this piece made me think of Jim Leftwich. or Doubt, which is the only booklength of his that I know (so much for my expertise, but honest, I never claimed). almost pulpit dissertations. I really like that. offhand I can think of Peter Ganick and Ric Carfagna as writers who have worked that way, thinking in an assertion of language. Ganick has said that his poetry is philosophy, in the sense (I assume) of working things thru. by assertion not to mean directive but clarifying. Eldon's pressing invention is also a sort of diversion or tangent, inventing a language as she goes. it is quite striking in its naturalness, tho I understand it as experimental play. I hear Joyce here, but that's a sort of training, I suppose. I mean of me if not of her. it's kind of gritty on her part to post something this long. I think the blog expectation struggles with that, or anyway, the distraction of the blog's format works against the poem. which obviously is not a criticism of her writing, but the medium. and yet, it is this fresh, diurnal medium that allows these experiments. blogs can be and are a lot of things. it is too bad that they have a shelf life. I put R&S (my other blog) into pdf formnat because I thought it was more than thrown away. the reader gotta get as serious as the various writers, what say? that's what I noticed with Alli Warren's blog, that her words stuck, were firm if not constant (what language except dead language (politics) is constant?). she's not glib but involved. I aim for that. not to say blogs aren't muchly written by the shovelful, but those of inventive means, or whose language attention doesn't accept medium boundaries: these are strike force ambient rich considerable. we should go there, you and I.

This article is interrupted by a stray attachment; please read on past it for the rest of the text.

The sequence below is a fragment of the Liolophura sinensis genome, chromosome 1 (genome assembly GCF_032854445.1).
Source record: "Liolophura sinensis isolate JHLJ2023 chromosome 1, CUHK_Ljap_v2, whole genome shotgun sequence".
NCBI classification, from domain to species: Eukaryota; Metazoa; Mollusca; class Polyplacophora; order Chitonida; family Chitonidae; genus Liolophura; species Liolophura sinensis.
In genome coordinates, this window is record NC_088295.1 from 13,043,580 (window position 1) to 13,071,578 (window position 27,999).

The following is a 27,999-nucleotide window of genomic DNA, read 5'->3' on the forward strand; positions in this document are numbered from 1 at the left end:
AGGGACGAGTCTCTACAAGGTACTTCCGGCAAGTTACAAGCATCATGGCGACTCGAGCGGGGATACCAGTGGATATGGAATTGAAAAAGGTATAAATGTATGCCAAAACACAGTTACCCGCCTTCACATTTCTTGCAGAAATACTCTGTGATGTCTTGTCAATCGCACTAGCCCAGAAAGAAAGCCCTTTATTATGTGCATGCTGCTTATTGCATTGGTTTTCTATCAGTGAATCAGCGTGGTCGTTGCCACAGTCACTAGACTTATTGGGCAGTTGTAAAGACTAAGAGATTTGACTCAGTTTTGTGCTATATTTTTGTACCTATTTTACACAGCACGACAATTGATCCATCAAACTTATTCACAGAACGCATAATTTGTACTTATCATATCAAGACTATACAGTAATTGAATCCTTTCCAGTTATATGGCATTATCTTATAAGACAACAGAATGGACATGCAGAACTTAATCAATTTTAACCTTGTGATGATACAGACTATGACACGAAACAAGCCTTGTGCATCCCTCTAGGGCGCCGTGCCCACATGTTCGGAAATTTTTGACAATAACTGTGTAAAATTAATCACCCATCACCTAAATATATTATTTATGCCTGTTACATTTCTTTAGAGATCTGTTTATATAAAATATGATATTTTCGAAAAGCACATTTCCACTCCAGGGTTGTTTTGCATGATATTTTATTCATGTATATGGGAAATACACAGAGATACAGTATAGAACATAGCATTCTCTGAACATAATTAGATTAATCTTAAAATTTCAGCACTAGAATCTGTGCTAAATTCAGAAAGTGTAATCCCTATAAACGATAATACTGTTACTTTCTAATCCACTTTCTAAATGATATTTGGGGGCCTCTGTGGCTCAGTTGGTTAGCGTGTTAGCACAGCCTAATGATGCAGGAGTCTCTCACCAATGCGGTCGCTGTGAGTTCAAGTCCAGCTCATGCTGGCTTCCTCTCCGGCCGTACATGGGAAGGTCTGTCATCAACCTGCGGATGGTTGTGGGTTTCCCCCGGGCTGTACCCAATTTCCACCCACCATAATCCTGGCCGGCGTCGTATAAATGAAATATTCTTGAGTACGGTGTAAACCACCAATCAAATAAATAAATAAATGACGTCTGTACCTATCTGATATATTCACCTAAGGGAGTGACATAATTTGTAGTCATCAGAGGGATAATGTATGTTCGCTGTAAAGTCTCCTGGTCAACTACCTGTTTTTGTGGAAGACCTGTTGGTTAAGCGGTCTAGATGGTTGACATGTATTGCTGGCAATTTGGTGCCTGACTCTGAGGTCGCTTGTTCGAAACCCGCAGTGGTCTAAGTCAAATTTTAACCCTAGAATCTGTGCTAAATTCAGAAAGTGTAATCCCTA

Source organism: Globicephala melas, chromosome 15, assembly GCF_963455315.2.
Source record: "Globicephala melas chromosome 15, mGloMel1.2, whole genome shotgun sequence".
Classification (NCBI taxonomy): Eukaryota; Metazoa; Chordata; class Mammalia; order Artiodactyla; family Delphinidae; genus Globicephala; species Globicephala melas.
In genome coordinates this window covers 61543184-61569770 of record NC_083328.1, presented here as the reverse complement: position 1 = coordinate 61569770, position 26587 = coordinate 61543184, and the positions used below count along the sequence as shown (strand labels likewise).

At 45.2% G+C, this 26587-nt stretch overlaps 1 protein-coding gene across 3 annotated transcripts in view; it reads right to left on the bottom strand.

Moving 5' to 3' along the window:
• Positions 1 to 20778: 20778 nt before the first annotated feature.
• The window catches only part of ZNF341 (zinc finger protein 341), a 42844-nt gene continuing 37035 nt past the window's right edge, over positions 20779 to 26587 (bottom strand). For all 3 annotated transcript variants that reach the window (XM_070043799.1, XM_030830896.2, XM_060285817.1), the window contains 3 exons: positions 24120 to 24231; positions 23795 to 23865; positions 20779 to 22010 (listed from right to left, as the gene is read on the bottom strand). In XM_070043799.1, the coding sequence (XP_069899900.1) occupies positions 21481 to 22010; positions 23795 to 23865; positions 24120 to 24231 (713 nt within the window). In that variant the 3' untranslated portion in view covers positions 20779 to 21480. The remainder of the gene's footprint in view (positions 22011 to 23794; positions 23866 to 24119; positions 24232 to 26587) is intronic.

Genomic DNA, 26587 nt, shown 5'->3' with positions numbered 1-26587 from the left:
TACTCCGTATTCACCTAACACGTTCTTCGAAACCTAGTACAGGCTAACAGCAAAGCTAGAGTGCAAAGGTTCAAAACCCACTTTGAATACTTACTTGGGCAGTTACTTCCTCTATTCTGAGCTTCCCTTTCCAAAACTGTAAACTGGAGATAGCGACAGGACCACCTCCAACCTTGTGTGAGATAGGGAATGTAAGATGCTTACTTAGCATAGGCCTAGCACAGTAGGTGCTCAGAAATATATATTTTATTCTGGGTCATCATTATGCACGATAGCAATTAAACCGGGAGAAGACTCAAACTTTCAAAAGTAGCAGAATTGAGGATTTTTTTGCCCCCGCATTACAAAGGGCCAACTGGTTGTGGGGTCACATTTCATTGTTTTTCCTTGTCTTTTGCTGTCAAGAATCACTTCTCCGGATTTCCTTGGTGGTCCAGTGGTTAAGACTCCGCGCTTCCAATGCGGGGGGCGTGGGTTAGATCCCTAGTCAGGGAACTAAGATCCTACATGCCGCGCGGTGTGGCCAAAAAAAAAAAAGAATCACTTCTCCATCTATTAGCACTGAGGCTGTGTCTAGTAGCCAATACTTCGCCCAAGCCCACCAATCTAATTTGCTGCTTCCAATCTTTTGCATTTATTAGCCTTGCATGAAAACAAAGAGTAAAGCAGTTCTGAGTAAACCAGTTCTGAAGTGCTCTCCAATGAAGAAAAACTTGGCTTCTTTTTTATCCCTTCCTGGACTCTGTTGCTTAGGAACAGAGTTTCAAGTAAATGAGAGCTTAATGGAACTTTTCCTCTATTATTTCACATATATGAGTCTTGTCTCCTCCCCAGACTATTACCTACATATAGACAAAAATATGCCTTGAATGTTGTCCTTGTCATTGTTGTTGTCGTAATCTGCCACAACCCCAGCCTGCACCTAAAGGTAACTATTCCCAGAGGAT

a stray thought that AnnMarie Eldon, as well as all Acolytes of Allen who read this exciting blog, might enjoy reading Jim Leftwich's work. I found reading his lengthy work Doubt an onspiring (oops, but sic!)experience. I find Leftwich to be an artist of such an energy and expanse that you feel both challenged and invited. I think there is a lot of stuff in Leftwich's work that one can take to one's own uses.
the comment to this post by Anon A Mouse asserts that AnnMarie Eldon's post is boring. Mouse hasn't the strong case of identifying him/herself, but what is boring anyway? it gets tricky, as it involves how much effort Mouse, or anyone, might put to the work in question. isn't there a semantic 'meaning' to the punctuation marks, just as exists with a conglomeration of letters? I will admit that the poetry I don't care for is that which I can't muster the effort for. take the average Robert Bly poem (and oddly enough, they are all average). when I've read them, and I earnestly did when I was scoping the landscape, I tired of knowing how these poems would perform themselves. I remember one book got to me, for it seemed like every poem was three numbered stanzas long. but it didn't seem like he worked within a form, more like he pooped out at the 3rd stanza. his numbering of the stanzas seemed like his way to push, but he just hadn't it in him. I deem that Mouse looks upon the punctuation of Eldon's poem and reads blahblahblah. which is one translation, but I don't get the feeling that it is an accurate one. the poem could be treated as code, in which each mark substitutes for a letter. or read the marks as we understand each to 'mean'. or savour the visual effect without regard to 'meaning'. I've been as guilty as Mouse with lazy attitude, but I try not to be smug about it. and it would be good to read any blog as a thing whereat one experiments.